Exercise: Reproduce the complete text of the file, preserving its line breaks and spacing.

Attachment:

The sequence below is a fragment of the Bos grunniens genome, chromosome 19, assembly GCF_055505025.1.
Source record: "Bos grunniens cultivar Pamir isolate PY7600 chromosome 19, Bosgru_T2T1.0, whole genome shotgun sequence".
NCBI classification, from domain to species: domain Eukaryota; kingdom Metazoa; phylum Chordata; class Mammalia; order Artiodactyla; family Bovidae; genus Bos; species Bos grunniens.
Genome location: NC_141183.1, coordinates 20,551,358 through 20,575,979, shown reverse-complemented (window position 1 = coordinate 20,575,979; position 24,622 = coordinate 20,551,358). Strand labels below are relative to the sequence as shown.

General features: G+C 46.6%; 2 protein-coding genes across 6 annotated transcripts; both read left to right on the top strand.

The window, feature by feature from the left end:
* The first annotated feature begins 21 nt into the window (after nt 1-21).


The sequence below is a fragment of the Bos grunniens genome, chromosome 19, assembly GCF_055505025.1.
Source record: "Bos grunniens cultivar Pamir isolate PY7600 chromosome 19, Bosgru_T2T1.0, whole genome shotgun sequence".
NCBI classification, from domain to species: domain Eukaryota; kingdom Metazoa; phylum Chordata; class Mammalia; order Artiodactyla; family Bovidae; genus Bos; species Bos grunniens.
Genome location: NC_141183.1, coordinates 20,551,358 through 20,575,979, shown reverse-complemented (window position 1 = coordinate 20,575,979; position 24,622 = coordinate 20,551,358). Strand labels below are relative to the sequence as shown.

General features: G+C 46.6%; 2 protein-coding genes across 6 annotated transcripts; both read left to right on the top strand.

The window, feature by feature from the left end:
* The first annotated feature begins 21 nt into the window (after nt 1-21).